South Main Street, 1889
This battered relic of the gaslight era is Oberlin's best example of industrial functionalism in nineteenth-century architecture. It is also a reminder of the quick pace of technological change in urban America.
It was built with some 300,000 bricks in 1889 by the Oberlin Gas Lighting Company (Albert H. Johnson, president) as a storage holder for locally manufactured coal gas. It made possible a huge expansion of capacity for an enterprise which Samuel Plumb had launched back in 1858. Oberlin was the first town in the area to enjoy gaslit streets. But in the 1880s gas began yielding to electricity as the main source of public illumination. Oberlin moved toward conversion with some caution. "Many of the cities are having such sad experiences with electricity," the local paper noted, "that the smaller towns which have been debating the matter of adopting that system of lighting will doubtless be content with the old and less dangerous methods."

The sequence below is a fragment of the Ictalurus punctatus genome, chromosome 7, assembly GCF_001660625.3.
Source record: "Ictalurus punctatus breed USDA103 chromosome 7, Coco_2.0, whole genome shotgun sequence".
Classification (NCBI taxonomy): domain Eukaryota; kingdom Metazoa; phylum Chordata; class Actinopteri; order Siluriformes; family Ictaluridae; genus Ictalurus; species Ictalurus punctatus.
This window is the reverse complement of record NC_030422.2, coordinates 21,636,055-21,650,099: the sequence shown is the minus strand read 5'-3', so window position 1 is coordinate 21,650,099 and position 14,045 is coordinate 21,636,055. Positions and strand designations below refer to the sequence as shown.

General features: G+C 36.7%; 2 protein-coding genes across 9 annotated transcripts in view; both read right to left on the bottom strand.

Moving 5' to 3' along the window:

Was electricity here to stay? What were the costs? Should the town wait until it could build its own public power plant? The village council wrestled earnestly with these issues for years. Meanwhile Albert H. Johnson, who had not become a millionaire by fighting Progress, proceeded with his own quiet conversion. His Oberlin Gas Lighting Company turned into the Oberlin Gas & Electric Company, the wires were strung, and the contract signed. On the night of September 28, 1893, Oberlin's streets glowed with Johnson's electric lights.
Although coal gas continued to be manufactured for heating, the exploitation of natural gas deposits in northern Ohio around the turn of the century soon made the older fuel obsolete, and the gasworks buildings began their slow decay.